Of course, there's been some luck. When Dubai's leaders embarked on their masterplan, they could not have predicted the geo-economic tectonic shifts ahead; that China, then India, and many other Asian states, would become part of the rebalancing of economic power from West to East. Last year, China surpassed India as Dubai's largest trade partner, while a staggering one-third of all international flights
from India head to the UAE, according to Indian aviation authorities. Chinese tourism to Dubai saw a whopping 46%
growth in 2017, and Indian travelers nearly hit 2 million
Other Arabian Peninsula cities and states have similar geographies, most notably Aden, Muscat, and Doha. But none have exploited their positioning so successfully.
Building a global transport, trade and tourism hub is not cheap, however. Consequently, the government of Dubai and its state-owned entities carry significant debt. In 2009, the city faced a severe debt crisis
, that required support from neighboring emirate, Abu Dhabi, as well as a spider web of debt restructurings and roll-overs. However, the three Ts helped Dubai recover. Today, the IMF says that Dubai's debt sustainability has improved
, and the debts of its state-owned entities have fallen significantly.
Of course, there are risks: hub cities are highly dependent on global trade and, in Dubai's case, real estate plays a prominent role in its growth story. If both falter, Dubai's growth will inevitably slow. On the other hand, Dubai's hosting of the 2020 World Expo has stimulated infrastructure spending that will boost growth
across the UAE, according to a regional investment bank report. And Dubai has the added advantage of having oil-rich Abu Dhabi -- home to one of the world's largest sovereign wealth funds, and an emerging trade and transport hub in its own right -- as a partner.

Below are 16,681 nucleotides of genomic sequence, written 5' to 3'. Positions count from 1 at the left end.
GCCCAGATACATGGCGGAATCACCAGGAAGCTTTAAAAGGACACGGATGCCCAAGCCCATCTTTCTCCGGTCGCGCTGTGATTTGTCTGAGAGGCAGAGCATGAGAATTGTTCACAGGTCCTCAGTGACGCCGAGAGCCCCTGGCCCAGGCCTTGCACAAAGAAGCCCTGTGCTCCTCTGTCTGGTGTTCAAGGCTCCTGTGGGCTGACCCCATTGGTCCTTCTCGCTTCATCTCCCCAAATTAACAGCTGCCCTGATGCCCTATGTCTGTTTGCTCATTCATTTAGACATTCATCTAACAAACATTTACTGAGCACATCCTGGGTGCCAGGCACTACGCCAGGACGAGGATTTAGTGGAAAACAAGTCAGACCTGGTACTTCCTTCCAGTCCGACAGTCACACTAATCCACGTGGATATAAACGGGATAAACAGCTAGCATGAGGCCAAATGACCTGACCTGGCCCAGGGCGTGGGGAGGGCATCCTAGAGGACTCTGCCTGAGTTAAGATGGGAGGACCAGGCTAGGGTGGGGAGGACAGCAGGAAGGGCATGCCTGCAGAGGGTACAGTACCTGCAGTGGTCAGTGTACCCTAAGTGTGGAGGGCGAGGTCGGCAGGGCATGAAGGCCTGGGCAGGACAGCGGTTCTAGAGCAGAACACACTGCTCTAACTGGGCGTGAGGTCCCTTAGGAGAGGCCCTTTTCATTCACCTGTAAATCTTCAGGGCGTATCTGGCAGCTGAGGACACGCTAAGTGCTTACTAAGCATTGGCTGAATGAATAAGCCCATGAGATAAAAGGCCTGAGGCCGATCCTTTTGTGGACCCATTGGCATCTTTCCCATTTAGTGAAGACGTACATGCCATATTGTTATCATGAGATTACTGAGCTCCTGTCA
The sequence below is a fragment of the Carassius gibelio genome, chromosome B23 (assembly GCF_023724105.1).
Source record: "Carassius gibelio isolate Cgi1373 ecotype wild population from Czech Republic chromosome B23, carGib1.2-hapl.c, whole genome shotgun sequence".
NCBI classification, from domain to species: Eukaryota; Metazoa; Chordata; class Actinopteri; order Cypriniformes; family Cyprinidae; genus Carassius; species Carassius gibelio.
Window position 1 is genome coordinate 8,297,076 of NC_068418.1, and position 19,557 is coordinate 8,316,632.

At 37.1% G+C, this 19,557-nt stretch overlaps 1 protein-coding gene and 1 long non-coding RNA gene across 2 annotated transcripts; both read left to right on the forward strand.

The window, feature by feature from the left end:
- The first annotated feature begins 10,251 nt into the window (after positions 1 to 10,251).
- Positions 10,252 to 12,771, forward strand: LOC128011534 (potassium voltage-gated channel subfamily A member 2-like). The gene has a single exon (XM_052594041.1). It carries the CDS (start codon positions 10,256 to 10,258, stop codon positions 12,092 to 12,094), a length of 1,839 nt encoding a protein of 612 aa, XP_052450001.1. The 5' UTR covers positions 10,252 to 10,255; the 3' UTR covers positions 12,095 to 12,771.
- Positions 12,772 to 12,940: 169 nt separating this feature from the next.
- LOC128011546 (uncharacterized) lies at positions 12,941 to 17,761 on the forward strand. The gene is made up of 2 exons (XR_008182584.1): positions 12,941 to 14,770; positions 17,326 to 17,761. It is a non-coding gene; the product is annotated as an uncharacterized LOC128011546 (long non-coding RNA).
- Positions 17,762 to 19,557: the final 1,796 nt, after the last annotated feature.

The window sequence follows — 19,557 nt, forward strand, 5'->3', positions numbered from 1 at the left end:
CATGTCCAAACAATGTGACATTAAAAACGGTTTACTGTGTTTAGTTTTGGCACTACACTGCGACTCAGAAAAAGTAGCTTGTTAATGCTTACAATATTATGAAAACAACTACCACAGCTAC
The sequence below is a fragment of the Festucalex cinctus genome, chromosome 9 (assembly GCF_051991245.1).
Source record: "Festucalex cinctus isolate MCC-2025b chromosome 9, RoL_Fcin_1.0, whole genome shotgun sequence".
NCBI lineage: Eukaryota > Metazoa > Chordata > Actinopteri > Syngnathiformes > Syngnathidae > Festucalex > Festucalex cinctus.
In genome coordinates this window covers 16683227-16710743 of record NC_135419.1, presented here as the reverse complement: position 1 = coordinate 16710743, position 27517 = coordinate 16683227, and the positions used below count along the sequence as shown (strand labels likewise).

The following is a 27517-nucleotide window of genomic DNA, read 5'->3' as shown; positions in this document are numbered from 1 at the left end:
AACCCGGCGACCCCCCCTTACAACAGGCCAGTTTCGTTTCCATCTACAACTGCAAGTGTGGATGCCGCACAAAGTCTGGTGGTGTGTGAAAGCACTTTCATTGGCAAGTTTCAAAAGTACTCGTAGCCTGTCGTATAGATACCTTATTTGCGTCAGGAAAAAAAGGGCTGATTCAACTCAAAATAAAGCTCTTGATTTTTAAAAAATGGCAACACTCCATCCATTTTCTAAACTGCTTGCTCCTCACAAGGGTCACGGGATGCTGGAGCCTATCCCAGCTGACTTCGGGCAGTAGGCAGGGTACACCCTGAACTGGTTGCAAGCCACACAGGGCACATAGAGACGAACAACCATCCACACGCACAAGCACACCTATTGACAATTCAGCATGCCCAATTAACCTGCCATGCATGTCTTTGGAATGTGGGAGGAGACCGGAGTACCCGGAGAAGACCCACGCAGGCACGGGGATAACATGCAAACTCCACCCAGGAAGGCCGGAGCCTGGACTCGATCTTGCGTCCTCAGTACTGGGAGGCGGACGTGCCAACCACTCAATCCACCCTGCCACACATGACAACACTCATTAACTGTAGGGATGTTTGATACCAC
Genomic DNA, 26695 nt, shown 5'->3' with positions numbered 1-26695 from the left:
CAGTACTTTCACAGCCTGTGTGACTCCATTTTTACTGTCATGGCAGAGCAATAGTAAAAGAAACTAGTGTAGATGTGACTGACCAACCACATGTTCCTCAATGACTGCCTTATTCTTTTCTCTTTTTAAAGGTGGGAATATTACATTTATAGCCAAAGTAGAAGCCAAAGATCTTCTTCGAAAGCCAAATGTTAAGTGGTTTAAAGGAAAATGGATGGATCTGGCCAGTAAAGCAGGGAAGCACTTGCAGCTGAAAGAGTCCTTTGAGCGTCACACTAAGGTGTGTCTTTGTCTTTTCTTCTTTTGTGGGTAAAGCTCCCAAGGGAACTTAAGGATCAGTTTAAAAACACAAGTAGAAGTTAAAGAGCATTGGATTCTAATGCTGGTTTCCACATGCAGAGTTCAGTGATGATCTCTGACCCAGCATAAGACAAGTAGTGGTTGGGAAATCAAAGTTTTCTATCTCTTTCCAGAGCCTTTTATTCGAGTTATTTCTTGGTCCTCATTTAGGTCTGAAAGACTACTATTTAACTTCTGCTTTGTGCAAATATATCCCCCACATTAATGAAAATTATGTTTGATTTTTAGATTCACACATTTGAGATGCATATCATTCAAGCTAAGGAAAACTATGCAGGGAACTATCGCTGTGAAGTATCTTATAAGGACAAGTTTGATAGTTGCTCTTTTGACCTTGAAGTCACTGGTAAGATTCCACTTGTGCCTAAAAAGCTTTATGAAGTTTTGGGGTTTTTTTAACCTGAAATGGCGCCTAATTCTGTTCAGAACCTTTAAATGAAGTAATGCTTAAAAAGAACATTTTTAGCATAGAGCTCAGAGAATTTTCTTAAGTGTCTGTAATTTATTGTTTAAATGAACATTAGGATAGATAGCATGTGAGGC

A model partner?
All this begs the question: can Dubai's successful diversification serve as a regional model? As rapid urbanization, growing middle classes, and technological advances fuel emerging markets growth, there will be room for other aviation and shipping hubs, particularly along the Arabian Peninsula's well-positioned coastline.
Oman has access to the Indian Ocean and Arabian Sea from its southern Salalah Port and is planning a major industrial zone
, financed partly by Chinese investment, along its eastern Arabian Sea coast. Saudi Arabia's Vision 2030 lays out a plan for the Kingdom to become a "hub connecting three continents" -- a role already played by Dubai. A more liberalized Saudi Arabia could attract professional services firms which currently base their staff in Dubai or Bahrain for lifestyle reasons.
While others can learn from Dubai, the city's critical mass of sea, air, and land connectivity puts it in a good position to stave off competitors. What's more, Dubai seems eager to add a fourth "T" to the mix: technology. The emirate has made a name for itself as a tech start-up hub
and appointed a Minister for the Future to drive tech initiatives.
On the cutting edge of blockchain
and transport technology
and with a UAE-led mission to Mars
, Dubai's fourth "T" might just be the most consequential of them all.